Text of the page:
AL: It’s really really different. You gotta have a team. Most people don’t realize that. You need people to take phone calls and make moves that aren’t the artist.

AB: Major labels take a fairly obscene amount of money from record sales to provide that team. What percentage do you think is actually put into that when you’re an indie artist? How much of your income is put into getting that team?

AL: I think a lot, man, but what happens is as an indie artist most of the time you’re a part of that team so you make a little bit more money, but most indie labels operate the same as major record labels right now in terms of the money splits, maybe not with the decisions, but definitely the money splits. As an independent artist, if you’re involved in the business a little bit more than a normal artist you’re gonna make a little bit more money, but it’s not as much as it used to be.

AB: Going back to the idea of selling music through non-traditional avenues; you guys had a nice placement in NBA Live ’10, and video games sell better than albums right now.

Z: Yeah, I play FIFA ’11 and I hear songs on there that I’ve never heard before, and cuz you’re just sitting there playing and as you hear the music you’re like “what is that? I’ve heard that 100,000 times now, who is that group?” So it’s a good way to subtly get your music across without trying to be in somebody’s face like advertising. It’s a more gentle way of introducing yourself to people.

AB: What would you say has been the toughest hurdle for you so far?

AL: The first album, because we were so nervous in the beginning. We really didn’t know that much about the business, so we probably could have made a lot bigger moves and set ourselves up (better), especially money-wise and getting advances and where to put the money at. I think we made good moves by taking money that we got from licensing and investing it in a studio, so we didn’t have to pay to get into a studio, but in terms of setting up a label and that type of stuff we probably could have done better.

AB: Moving from business to music, musically, we seem to hear the same tired arguments when it comes to commercial versus underground. Rather than repeat all of those again, why don’t you hit me with what you like most about both the underground and the mainstream?

AL: I think right now music is really open because of the internet so you have a lot of artists who are doing more different types of stuff and you’re able to hear it. I think the mainstream’s hold is really small now. I think overall music is sounding a lot better, and there’s better quality coming out of both camps because of the tools we’ve been given.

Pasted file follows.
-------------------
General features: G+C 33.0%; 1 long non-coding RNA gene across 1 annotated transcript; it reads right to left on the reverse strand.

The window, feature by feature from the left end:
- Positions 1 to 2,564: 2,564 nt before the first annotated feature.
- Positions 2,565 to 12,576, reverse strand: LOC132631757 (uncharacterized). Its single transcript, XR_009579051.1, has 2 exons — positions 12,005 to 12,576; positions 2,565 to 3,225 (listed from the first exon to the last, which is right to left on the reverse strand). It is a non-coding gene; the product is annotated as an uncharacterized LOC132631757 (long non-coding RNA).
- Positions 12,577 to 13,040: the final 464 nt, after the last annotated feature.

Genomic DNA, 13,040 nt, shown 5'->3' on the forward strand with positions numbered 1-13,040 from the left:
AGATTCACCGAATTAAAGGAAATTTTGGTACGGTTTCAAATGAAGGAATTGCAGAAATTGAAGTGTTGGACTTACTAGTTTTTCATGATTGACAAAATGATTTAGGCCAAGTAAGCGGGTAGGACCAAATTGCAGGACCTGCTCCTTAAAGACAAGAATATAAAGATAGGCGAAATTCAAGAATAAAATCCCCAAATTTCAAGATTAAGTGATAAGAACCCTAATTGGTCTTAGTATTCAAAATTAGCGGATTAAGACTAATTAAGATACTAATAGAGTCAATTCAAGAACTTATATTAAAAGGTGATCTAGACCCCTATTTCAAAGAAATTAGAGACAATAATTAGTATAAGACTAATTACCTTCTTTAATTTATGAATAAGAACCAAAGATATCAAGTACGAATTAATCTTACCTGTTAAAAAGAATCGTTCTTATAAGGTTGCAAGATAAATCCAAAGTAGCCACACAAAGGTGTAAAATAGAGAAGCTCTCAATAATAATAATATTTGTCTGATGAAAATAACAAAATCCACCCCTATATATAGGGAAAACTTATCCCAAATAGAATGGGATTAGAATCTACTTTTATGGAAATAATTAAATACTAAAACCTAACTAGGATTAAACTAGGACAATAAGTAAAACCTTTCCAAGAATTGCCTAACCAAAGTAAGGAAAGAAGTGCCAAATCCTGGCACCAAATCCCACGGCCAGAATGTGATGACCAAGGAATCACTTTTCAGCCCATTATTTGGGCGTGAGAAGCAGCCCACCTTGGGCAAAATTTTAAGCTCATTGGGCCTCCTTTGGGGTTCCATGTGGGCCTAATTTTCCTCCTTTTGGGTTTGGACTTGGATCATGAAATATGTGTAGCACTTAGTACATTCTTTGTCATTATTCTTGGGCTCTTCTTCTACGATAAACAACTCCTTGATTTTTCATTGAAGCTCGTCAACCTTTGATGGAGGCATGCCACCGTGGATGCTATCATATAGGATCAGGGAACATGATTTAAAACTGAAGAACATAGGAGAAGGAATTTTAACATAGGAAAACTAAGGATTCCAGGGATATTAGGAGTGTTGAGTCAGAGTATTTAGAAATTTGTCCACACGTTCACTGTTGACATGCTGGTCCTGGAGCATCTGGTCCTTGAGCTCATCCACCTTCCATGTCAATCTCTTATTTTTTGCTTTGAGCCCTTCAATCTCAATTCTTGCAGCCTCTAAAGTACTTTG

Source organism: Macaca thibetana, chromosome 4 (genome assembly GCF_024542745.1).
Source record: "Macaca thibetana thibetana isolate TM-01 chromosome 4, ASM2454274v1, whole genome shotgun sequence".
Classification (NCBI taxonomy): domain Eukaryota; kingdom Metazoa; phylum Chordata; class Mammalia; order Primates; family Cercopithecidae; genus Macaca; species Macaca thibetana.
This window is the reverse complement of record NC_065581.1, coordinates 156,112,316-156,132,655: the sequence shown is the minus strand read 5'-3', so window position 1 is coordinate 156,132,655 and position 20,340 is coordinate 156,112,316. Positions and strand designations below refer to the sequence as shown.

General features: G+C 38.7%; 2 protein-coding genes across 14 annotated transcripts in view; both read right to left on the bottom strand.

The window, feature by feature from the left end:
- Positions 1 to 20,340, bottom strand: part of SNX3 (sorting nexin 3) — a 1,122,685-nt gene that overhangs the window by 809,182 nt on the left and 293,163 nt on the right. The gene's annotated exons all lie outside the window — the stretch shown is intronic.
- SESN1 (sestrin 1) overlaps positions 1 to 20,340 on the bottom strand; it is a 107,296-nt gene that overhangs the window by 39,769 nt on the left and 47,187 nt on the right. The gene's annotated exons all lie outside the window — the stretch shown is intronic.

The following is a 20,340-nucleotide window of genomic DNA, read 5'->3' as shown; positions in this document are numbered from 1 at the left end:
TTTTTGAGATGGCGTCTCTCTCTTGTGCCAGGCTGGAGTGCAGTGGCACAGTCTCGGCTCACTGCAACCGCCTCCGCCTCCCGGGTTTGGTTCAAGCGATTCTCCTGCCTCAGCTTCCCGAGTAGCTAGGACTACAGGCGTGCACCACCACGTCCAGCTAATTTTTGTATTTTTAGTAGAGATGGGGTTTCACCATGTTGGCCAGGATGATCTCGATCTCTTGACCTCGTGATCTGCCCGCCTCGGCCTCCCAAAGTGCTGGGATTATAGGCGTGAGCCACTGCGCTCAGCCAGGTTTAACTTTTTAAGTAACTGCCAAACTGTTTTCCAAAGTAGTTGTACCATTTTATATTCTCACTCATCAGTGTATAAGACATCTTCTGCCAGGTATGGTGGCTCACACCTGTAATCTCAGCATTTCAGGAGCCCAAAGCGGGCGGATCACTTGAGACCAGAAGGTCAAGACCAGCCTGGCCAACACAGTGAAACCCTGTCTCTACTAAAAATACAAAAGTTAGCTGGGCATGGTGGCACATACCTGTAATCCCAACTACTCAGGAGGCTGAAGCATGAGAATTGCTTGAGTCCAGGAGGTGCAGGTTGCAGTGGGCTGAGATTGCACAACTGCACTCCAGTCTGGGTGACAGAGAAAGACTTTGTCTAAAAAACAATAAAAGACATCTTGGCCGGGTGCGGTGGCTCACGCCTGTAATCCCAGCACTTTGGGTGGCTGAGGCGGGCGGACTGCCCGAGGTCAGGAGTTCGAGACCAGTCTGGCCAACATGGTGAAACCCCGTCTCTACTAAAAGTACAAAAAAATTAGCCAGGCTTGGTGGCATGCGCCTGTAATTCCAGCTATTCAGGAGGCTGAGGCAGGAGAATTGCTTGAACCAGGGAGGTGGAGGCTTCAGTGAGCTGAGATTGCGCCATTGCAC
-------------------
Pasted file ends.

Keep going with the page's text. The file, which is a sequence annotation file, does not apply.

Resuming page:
Z: Independent I like because you can say whatever you want, and I find that those artists… I had an interview the other day where were talking why don’t commercial artists speak out as much. Indie artists have less to lose. Everything is on their terms. Hopefully you own your music and a part of the label, you understand the business enough to know that you can say whatever you want because your fans ride with you because you are who you are, whereas for commercial artists it’s a little harder. What I like about commercial artists is they have that same type of freedom, but in a different way. I think their freedom sometimes is more with being able to say anything. These cats get away with saying rhymes I could never say because if I said em I’d be a super wack corny emcee who is trying to be something (he’s not), whereas they say em and it’s the coolest thing on earth because they’re so paid and have so much notoriety that’s it’s so cool when they say “all the girls are on me… swag!” It’s cool and I think it’s funny. I like it, too, I just don’t think I could get away with that, the super party anthems. For Zion I, I don’t think people come to us, or listen to our music for our in-depth knowledge of the party scene, or clubs, and what girls really want from em.

AB: Since we know a party album isn’t in your future, what’s next for Zion I?

AL: We’re working on the new Zion I and Grouch album that will be coming out in March and just keeping on pushin. We also have a tour for that coming up in March and I’m working on an instrumental hip-hop jazz album.

Z: I’m also working on a solo project. I might have some other musicians join me on it.